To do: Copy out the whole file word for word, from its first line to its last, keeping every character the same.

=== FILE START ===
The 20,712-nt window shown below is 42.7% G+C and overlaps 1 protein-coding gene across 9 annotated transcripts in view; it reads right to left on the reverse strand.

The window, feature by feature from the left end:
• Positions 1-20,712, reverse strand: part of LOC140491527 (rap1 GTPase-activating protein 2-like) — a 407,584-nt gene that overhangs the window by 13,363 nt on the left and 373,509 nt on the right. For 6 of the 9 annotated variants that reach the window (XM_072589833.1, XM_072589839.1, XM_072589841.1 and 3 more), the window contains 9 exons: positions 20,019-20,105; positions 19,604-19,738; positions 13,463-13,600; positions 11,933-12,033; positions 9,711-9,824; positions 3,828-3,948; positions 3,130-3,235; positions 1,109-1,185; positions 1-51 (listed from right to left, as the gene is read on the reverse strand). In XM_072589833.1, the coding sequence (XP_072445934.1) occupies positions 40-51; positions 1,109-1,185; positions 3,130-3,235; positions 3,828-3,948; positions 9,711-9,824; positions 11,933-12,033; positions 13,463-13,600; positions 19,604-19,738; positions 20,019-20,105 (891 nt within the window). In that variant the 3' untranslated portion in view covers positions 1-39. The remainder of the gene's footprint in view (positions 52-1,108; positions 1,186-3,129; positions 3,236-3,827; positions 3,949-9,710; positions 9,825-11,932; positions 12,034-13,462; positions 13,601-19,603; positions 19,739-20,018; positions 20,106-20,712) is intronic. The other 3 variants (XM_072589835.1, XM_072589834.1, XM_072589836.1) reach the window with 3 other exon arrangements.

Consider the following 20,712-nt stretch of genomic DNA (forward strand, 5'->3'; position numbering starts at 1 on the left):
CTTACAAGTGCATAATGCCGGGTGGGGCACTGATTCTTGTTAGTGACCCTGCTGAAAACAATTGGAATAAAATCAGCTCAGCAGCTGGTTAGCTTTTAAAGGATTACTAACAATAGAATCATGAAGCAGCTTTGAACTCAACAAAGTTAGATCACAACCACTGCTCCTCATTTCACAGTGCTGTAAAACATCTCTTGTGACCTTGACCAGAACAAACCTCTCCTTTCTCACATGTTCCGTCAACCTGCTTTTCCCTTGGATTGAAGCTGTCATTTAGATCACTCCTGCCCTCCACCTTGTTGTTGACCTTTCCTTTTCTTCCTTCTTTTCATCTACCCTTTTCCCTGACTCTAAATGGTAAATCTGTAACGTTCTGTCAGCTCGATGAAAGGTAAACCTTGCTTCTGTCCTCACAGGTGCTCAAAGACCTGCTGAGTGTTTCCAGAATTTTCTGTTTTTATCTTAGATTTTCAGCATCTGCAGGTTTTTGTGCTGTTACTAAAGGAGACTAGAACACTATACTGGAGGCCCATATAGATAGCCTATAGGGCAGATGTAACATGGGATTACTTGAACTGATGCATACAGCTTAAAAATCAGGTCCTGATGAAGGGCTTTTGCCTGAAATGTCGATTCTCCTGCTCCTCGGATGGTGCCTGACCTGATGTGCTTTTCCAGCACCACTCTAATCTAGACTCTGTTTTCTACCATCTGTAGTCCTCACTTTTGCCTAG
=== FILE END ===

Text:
The 20,712-nt window shown below is 42.7% G+C and overlaps 1 protein-coding gene across 9 annotated transcripts in view; it reads right to left on the reverse strand.

The window, feature by feature from the left end:
• Positions 1-20,712, reverse strand: part of LOC140491527 (rap1 GTPase-activating protein 2-like) — a 407,584-nt gene that overhangs the window by 13,363 nt on the left and 373,509 nt on the right. For 6 of the 9 annotated variants that reach the window (XM_072589833.1, XM_072589839.1, XM_072589841.1 and 3 more), the window contains 9 exons: positions 20,019-20,105; positions 19,604-19,738; positions 13,463-13,600; positions 11,933-12,033; positions 9,711-9,824; positions 3,828-3,948; positions 3,130-3,235; positions 1,109-1,185; positions 1-51 (listed from right to left, as the gene is read on the reverse strand). In XM_072589833.1, the coding sequence (XP_072445934.1) occupies positions 40-51; positions 1,109-1,185; positions 3,130-3,235; positions 3,828-3,948; positions 9,711-9,824; positions 11,933-12,033; positions 13,463-13,600; positions 19,604-19,738; positions 20,019-20,105 (891 nt within the window). In that variant the 3' untranslated portion in view covers positions 1-39. The remainder of the gene's footprint in view (positions 52-1,108; positions 1,186-3,129; positions 3,236-3,827; positions 3,949-9,710; positions 9,825-11,932; positions 12,034-13,462; positions 13,601-19,603; positions 19,739-20,018; positions 20,106-20,712) is intronic. The other 3 variants (XM_072589835.1, XM_072589834.1, XM_072589836.1) reach the window with 3 other exon arrangements.

Consider the following 20,712-nt stretch of genomic DNA (forward strand, 5'->3'; position numbering starts at 1 on the left):
CTTACAAGTGCATAATGCCGGGTGGGGCACTGATTCTTGTTAGTGACCCTGCTGAAAACAATTGGAATAAAATCAGCTCAGCAGCTGGTTAGCTTTTAAAGGATTACTAACAATAGAATCATGAAGCAGCTTTGAACTCAACAAAGTTAGATCACAACCACTGCTCCTCATTTCACAGTGCTGTAAAACATCTCTTGTGACCTTGACCAGAACAAACCTCTCCTTTCTCACATGTTCCGTCAACCTGCTTTTCCCTTGGATTGAAGCTGTCATTTAGATCACTCCTGCCCTCCACCTTGTTGTTGACCTTTCCTTTTCTTCCTTCTTTTCATCTACCCTTTTCCCTGACTCTAAATGGTAAATCTGTAACGTTCTGTCAGCTCGATGAAAGGTAAACCTTGCTTCTGTCCTCACAGGTGCTCAAAGACCTGCTGAGTGTTTCCAGAATTTTCTGTTTTTATCTTAGATTTTCAGCATCTGCAGGTTTTTGTGCTGTTACTAAAGGAGACTAGAACACTATACTGGAGGCCCATATAGATAGCCTATAGGGCAGATGTAACATGGGATTACTTGAACTGATGCATACAGCTTAAAAATCAGGTCCTGATGAAGGGCTTTTGCCTGAAATGTCGATTCTCCTGCTCCTCGGATGGTGCCTGACCTGATGTGCTTTTCCAGCACCACTCTAATCTAGACTCTGTTTTCTACCATCTGTAGTCCTCACTTTTGCCTAG